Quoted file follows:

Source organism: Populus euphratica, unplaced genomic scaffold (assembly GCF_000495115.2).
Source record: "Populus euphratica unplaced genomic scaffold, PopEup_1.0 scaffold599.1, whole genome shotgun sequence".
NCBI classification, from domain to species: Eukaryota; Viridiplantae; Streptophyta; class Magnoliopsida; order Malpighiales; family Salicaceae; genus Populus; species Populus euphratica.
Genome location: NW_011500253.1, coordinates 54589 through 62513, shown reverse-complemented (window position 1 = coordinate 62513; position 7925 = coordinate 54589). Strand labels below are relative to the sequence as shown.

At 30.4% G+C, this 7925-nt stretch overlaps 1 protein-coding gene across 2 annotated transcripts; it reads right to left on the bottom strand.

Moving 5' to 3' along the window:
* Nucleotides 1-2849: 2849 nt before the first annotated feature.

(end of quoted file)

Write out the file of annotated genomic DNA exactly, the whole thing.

Source organism: Populus euphratica, unplaced genomic scaffold (assembly GCF_000495115.2).
Source record: "Populus euphratica unplaced genomic scaffold, PopEup_1.0 scaffold599.1, whole genome shotgun sequence".
NCBI classification, from domain to species: Eukaryota; Viridiplantae; Streptophyta; class Magnoliopsida; order Malpighiales; family Salicaceae; genus Populus; species Populus euphratica.
Genome location: NW_011500253.1, coordinates 54589 through 62513, shown reverse-complemented (window position 1 = coordinate 62513; position 7925 = coordinate 54589). Strand labels below are relative to the sequence as shown.

At 30.4% G+C, this 7925-nt stretch overlaps 1 protein-coding gene across 2 annotated transcripts; it reads right to left on the bottom strand.

Moving 5' to 3' along the window:
* Nucleotides 1-2849: 2849 nt before the first annotated feature.